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Welcome to NAEP President's Corner

A monthly feature highlighting the Purchasing Link column from NAEP President Lisa Deal, C.P.M., University of Florida   

Are you curious? A life-long learner? Why am I asking?

If you possess any of these traits, that may explain why you work in procurement and are successful in your position. When looking for new staff or working to transition an existing compliance-based purchasing unit to one that focuses on adding value, consider looking for something different in the candidates—not just someone with purchasing experience. Too often, we post the same, old, tired, position description that sounds like a gate-keeping number-cruncher who requests quotes and tracks infractions to rules. When you think about it, everyone— not just purchasing folks—knows how to buy stuff, because everyone does. Sure, purchasing professionals have specific knowledge about terms and conditions, but is that what makes us great at our jobs? Is that what meets the growing demands in higher education? According to NAEP’s 2014 Innovators Forum Report on Talent Management, we need to recruit folks with the “right attributes... we are looking for people with non-traditional skill-sets. They should have a significant degree of curiosity and the capacity and desire to learn.”

A few years ago, while recruiting staff, I had an “aha moment,” when I realized that curiosity was a key quality for a new hire. Now when hiring, we ask “What was the most interesting project you have worked on—or thing you have purchased, and why was it interesting?” What we have learned is that not everyone gets engaged enough in their work to be able to tell you what was interesting about what they were working on and why. We ask questions about how the candidate has solved problems and the best and worst decisions they ever made. We ask about their future goals and what they expect to learn from the job. The answers to these questions really help identify folks who can think outside the box—who are ready for the challenges of working on a campus with really smart people who have challenging resource constraints and limited time for complex business processes. We’ve learned that looking solely within the buying community for buyers can be a real mistake. We’ve recruited retail and professional sales staff who are interested in changing sides, who come with really specific commodity knowledge. There are campuses fortunate enough to recruit from their own student body.  If you hire folks with nontraditional purchasing skills, you can teach them the traditional stuff, because buying things makes sense. Finding folks who are curious enough to understand the root cause of an issue—and who dig in to resolve problems over and over again—is how we build procurement organizations that really add value to our campuses.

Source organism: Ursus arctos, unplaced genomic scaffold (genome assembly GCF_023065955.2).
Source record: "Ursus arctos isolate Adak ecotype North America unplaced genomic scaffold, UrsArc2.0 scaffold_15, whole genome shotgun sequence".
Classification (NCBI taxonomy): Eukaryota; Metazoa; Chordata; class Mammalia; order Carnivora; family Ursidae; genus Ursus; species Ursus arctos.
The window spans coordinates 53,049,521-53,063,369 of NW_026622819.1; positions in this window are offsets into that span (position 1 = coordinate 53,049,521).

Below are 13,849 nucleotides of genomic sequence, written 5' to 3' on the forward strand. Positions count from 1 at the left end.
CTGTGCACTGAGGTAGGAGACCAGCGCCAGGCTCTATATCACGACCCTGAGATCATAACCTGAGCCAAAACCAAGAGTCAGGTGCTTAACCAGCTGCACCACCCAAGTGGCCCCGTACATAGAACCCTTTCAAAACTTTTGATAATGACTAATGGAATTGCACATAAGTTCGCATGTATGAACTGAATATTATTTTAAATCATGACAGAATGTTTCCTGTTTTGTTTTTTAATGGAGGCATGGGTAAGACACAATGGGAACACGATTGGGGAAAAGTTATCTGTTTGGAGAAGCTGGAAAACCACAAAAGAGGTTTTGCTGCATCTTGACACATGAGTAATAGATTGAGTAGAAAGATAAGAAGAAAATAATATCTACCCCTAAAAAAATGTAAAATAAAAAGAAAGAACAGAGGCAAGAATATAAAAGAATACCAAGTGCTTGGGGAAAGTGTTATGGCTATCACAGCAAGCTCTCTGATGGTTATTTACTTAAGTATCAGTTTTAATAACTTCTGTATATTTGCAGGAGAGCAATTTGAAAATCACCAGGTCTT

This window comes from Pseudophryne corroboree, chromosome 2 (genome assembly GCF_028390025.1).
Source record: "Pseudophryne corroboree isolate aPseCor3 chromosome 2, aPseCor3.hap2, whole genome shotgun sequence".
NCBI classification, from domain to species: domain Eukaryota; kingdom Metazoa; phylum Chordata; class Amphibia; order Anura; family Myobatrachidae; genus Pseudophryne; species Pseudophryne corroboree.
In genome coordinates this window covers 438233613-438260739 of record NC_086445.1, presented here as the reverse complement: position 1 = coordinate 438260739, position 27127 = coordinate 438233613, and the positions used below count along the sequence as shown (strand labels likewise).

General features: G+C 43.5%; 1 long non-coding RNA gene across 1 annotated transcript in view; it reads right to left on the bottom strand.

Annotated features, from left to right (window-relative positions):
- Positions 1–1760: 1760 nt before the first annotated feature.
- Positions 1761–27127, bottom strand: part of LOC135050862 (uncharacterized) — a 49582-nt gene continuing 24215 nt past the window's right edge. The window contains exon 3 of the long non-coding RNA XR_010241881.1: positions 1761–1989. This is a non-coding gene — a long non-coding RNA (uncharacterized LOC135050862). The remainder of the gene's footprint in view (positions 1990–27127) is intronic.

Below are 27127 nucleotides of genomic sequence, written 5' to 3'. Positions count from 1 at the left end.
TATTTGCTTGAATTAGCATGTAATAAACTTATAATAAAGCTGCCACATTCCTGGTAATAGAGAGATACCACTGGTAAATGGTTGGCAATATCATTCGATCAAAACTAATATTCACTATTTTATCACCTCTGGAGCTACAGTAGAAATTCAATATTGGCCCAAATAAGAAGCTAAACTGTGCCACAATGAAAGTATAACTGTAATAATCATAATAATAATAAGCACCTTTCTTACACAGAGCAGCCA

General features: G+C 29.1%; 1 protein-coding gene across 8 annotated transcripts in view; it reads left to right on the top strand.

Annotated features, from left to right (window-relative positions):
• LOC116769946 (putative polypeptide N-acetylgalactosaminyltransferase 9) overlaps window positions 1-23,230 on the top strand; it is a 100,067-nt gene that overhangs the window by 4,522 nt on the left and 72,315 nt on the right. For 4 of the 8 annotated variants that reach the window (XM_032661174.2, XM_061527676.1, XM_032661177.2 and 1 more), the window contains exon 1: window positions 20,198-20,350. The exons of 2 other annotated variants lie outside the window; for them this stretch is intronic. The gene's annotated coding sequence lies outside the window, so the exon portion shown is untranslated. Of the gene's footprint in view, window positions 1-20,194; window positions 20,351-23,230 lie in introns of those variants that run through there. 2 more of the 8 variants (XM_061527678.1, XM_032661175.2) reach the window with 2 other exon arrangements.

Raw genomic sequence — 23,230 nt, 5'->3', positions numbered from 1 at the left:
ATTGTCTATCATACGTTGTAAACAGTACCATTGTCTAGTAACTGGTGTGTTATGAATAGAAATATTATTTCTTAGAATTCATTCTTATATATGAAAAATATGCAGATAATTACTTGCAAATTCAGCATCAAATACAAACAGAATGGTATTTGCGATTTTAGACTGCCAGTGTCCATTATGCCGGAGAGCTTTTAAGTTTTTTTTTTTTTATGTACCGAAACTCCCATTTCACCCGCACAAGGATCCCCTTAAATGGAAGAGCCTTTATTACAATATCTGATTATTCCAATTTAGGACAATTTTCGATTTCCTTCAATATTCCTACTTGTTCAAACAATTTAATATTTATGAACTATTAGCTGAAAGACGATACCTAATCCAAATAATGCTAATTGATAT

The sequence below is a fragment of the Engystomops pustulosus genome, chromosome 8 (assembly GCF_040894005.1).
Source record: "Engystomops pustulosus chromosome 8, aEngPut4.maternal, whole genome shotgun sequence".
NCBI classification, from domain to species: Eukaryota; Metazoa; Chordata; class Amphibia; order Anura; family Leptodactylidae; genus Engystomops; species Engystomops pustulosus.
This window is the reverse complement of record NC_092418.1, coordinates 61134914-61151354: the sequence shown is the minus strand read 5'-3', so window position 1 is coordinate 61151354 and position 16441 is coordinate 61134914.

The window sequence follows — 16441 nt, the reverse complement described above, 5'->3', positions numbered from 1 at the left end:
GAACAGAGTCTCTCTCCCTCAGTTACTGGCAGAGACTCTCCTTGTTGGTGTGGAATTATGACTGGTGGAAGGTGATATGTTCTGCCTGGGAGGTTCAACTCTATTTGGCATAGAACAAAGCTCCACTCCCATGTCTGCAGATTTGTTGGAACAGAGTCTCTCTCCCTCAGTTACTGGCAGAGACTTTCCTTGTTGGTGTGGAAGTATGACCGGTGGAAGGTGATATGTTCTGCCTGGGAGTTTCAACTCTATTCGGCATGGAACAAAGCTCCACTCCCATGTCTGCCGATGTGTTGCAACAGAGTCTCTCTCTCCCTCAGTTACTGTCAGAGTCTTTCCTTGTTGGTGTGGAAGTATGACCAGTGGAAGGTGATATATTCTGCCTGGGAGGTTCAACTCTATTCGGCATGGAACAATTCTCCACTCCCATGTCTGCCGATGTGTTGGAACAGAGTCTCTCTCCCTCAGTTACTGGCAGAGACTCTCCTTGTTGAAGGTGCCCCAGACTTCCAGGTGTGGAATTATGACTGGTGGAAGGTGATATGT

If that sounds daunting, remember that NAEP has tools to help. In the Members-only portion of the NAEP website, under Resources/White Papers, check out the NAEP 2014 Innovators Forum Report on Talent Management, the Competency Wheel and under Resources/Talent Management, a list of interview questions for new buyers.

Good luck recruiting and, when your position descriptions are updated and are successful in enticing curious life-long learners to join your team, share the position description with the NAEP position-description library.

 

Column originally published in the June issue of NAEP Purchasing Link

 

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